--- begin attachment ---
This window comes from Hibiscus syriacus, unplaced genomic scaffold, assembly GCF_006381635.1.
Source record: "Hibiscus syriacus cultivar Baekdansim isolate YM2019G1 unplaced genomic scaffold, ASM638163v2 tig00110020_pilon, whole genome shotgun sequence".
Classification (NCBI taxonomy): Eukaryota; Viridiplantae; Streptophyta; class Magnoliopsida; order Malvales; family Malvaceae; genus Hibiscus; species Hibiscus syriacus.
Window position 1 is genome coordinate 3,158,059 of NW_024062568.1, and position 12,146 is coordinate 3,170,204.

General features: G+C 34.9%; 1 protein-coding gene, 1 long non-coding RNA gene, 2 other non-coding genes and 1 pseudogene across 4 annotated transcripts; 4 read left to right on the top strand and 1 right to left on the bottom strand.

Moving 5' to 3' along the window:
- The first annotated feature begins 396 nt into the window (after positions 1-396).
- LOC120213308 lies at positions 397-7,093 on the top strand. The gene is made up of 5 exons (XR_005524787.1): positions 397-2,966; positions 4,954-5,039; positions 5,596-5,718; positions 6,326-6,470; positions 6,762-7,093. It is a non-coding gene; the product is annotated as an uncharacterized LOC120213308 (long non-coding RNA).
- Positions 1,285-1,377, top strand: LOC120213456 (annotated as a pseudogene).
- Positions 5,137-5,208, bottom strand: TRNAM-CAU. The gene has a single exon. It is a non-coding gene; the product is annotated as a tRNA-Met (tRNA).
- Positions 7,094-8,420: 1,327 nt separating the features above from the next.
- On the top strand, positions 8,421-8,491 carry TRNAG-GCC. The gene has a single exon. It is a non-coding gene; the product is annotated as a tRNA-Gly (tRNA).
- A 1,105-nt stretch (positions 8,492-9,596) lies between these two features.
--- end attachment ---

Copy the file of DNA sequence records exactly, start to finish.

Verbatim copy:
This window comes from Hibiscus syriacus, unplaced genomic scaffold, assembly GCF_006381635.1.
Source record: "Hibiscus syriacus cultivar Baekdansim isolate YM2019G1 unplaced genomic scaffold, ASM638163v2 tig00110020_pilon, whole genome shotgun sequence".
Classification (NCBI taxonomy): Eukaryota; Viridiplantae; Streptophyta; class Magnoliopsida; order Malvales; family Malvaceae; genus Hibiscus; species Hibiscus syriacus.
Window position 1 is genome coordinate 3,158,059 of NW_024062568.1, and position 12,146 is coordinate 3,170,204.

General features: G+C 34.9%; 1 protein-coding gene, 1 long non-coding RNA gene, 2 other non-coding genes and 1 pseudogene across 4 annotated transcripts; 4 read left to right on the top strand and 1 right to left on the bottom strand.

Moving 5' to 3' along the window:
- The first annotated feature begins 396 nt into the window (after positions 1-396).
- LOC120213308 lies at positions 397-7,093 on the top strand. The gene is made up of 5 exons (XR_005524787.1): positions 397-2,966; positions 4,954-5,039; positions 5,596-5,718; positions 6,326-6,470; positions 6,762-7,093. It is a non-coding gene; the product is annotated as an uncharacterized LOC120213308 (long non-coding RNA).
- Positions 1,285-1,377, top strand: LOC120213456 (annotated as a pseudogene).
- Positions 5,137-5,208, bottom strand: TRNAM-CAU. The gene has a single exon. It is a non-coding gene; the product is annotated as a tRNA-Met (tRNA).
- Positions 7,094-8,420: 1,327 nt separating the features above from the next.
- On the top strand, positions 8,421-8,491 carry TRNAG-GCC. The gene has a single exon. It is a non-coding gene; the product is annotated as a tRNA-Gly (tRNA).
- A 1,105-nt stretch (positions 8,492-9,596) lies between these two features.